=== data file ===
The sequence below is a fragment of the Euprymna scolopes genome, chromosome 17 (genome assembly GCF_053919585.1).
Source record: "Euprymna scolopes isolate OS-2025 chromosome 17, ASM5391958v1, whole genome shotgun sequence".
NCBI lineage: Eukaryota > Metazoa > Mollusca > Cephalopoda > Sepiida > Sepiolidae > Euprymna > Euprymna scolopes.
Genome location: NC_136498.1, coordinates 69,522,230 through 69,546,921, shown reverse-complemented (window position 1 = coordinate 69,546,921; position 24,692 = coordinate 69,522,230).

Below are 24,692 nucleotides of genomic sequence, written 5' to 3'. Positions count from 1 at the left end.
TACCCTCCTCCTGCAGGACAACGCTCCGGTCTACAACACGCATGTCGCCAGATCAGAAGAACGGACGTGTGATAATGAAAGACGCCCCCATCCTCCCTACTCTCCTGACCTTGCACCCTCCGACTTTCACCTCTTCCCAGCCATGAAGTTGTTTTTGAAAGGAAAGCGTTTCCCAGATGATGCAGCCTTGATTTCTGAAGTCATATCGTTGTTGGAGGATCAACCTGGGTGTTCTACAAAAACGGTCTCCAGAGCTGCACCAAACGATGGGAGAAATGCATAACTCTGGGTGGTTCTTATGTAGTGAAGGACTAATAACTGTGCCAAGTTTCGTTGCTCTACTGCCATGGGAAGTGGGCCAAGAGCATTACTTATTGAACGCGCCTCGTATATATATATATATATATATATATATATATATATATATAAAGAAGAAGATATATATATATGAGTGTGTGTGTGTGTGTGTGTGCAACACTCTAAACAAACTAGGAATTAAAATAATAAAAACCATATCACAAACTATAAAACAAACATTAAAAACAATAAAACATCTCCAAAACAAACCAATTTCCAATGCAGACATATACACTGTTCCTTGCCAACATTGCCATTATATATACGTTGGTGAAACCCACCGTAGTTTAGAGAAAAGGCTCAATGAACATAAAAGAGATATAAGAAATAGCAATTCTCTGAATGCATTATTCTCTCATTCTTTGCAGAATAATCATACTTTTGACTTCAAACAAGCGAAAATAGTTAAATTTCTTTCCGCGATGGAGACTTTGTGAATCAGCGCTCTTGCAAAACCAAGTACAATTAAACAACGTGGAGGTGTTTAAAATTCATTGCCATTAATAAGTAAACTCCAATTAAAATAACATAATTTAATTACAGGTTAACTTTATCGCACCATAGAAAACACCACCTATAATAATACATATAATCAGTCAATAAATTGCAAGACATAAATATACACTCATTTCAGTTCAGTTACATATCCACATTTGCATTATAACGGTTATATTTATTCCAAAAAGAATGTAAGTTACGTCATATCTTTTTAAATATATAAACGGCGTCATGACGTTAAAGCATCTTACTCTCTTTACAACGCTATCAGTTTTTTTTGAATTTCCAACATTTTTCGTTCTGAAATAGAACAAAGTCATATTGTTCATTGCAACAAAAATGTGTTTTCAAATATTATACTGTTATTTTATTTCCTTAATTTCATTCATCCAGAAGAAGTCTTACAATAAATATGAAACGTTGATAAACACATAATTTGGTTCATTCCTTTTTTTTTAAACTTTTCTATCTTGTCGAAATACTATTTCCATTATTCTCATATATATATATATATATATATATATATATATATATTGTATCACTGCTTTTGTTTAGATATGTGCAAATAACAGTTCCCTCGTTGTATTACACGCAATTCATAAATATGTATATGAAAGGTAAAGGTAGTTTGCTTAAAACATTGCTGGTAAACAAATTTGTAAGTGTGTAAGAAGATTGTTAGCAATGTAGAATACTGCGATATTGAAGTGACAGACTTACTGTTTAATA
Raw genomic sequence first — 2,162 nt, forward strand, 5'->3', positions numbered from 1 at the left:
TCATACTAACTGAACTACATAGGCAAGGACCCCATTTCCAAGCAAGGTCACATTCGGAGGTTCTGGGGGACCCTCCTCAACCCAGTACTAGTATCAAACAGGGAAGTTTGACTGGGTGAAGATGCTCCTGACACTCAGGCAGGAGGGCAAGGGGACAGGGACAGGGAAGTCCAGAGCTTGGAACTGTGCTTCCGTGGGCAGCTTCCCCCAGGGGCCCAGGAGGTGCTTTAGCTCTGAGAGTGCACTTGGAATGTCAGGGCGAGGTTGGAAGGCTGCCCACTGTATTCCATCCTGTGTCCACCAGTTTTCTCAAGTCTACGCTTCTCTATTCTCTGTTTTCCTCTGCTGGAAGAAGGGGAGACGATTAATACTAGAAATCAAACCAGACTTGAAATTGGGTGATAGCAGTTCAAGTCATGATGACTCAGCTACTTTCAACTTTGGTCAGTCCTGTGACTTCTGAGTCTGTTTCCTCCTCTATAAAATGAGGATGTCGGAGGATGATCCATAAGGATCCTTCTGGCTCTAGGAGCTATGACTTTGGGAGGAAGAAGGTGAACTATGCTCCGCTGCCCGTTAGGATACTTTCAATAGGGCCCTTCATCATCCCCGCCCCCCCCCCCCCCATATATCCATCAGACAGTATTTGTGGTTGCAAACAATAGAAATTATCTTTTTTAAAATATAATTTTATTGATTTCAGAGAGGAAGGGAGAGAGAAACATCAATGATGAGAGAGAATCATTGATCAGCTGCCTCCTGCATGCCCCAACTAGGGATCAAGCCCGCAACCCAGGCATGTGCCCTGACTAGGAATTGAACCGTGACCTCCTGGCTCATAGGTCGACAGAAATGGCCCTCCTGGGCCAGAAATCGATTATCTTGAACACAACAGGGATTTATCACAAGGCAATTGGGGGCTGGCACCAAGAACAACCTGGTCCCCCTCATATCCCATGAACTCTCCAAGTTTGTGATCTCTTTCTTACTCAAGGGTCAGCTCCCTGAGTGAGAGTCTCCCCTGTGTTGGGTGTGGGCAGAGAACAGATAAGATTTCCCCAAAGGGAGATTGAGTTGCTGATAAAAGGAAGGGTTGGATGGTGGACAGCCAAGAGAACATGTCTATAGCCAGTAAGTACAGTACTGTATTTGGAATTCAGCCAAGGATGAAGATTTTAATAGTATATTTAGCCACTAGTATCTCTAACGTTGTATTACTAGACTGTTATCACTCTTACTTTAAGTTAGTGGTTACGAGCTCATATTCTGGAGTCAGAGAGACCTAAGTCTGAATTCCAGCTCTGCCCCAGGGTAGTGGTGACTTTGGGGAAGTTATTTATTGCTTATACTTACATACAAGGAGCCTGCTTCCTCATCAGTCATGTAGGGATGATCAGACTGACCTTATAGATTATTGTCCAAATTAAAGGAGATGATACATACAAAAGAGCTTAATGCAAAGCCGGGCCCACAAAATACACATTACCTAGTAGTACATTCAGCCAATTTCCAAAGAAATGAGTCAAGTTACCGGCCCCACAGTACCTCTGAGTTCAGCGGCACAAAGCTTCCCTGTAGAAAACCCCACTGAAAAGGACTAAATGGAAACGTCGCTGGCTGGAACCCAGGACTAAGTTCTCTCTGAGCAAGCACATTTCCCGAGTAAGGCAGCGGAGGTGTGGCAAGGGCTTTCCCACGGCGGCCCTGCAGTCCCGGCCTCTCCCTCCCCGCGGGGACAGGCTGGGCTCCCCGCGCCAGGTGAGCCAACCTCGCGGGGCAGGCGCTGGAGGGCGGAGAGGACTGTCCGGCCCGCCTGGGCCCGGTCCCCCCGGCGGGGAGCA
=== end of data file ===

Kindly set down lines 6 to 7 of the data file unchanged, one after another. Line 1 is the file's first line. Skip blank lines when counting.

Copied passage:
TACCCTCCTCCTGCAGGACAACGCTCCGGTCTACAACACGCATGTCGCCAGATCAGAAGAACGGACGTGTGATAATGAAAGACGCCCCCATCCTCCCTACTCTCCTGACCTTGCACCCTCCGACTTTCACCTCTTCCCAGCCATGAAGTTGTTTTTGAAAGGAAAGCGTTTCCCAGATGATGCAGCCTTGATTTCTGAAGTCATATCGTTGTTGGAGGATCAACCTGGGTGTTCTACAAAAACGGTCTCCAGAGCTGCACCAAACGATGGGAGAAATGCATAACTCTGGGTGGTTCTTATGTAGTGAAGGACTAATAACTGTGCCAAGTTTCGTTGCTCTACTGCCATGGGAAGTGGGCCAAGAGCATTACTTATTGAACGCGCCTCGTATATATATATATATATATATATATATATATATATATATAAAGAAGAAGATATATATATATGAGTGTGTGTGTGTGTGTGTGTGCAACACTCTAAACAAACTAGGAATTAAAATAATAAAAACCATATCACAAACTATAAAACAAACATTAAAAACAATAAAACATCTCCAAAACAAACCAATTTCCAATGCAGACATATACACTGTTCCTTGCCAACATTGCCATTATATATACGTTGGTGAAACCCACCGTAGTTTAGAGAAAAGGCTCAATGAACATAAAAGAGATATAAGAAATAGCAATTCTCTGAATGCATTATTCTCTCATTCTTTGCAGAATAATCATACTTTTGACTTCAAACAAGCGAAAATAGTTAAATTTCTTTCCGCGATGGAGACTTTGTGAATCAGCGCTCTTGCAAAACCAAGTACAATTAAACAACGTGGAGGTGTTTAAAATTCATTGCCATTAATAAGTAAACTCCAATTAAAATAACATAATTTAATTACAGGTTAACTTTATCGCACCATAGAAAACACCACCTATAATAATACATATAATCAGTCAATAAATTGCAAGACATAAATATACACTCATTTCAGTTCAGTTACATATCCACATTTGCATTATAACGGTTATATTTATTCCAAAAAGAATGTAAGTTACGTCATATCTTTTTAAATATATAAACGGCGTCATGACGTTAAAGCATCTTACTCTCTTTACAACGCTATCAGTTTTTTTTGAATTTCCAACATTTTTCGTTCTGAAATAGAACAAAGTCATATTGTTCATTGCAACAAAAATGTGTTTTCAAATATTATACTGTTATTTTATTTCCTTAATTTCATTCATCCAGAAGAAGTCTTACAATAAATATGAAACGTTGATAAACACATAATTTGGTTCATTCCTTTTTTTTTAAACTTTTCTATCTTGTCGAAATACTATTTCCATTATTCTCATATATATATATATATATATATATATATATATATATTGTATCACTGCTTTTGTTTAGATATGTGCAAATAACAGTTCCCTCGTTGTATTACACGCAATTCATAAATATGTATATGAAAGGTAAAGGTAGTTTGCTTAAAACATTGCTGGTAAACAAATTTGTAAGTGTGTAAGAAGATTGTTAGCAATGTAGAATACTGCGATATTGAAGTGACAGACTTACTGTTTAATA
Raw genomic sequence first — 2,162 nt, forward strand, 5'->3', positions numbered from 1 at the left: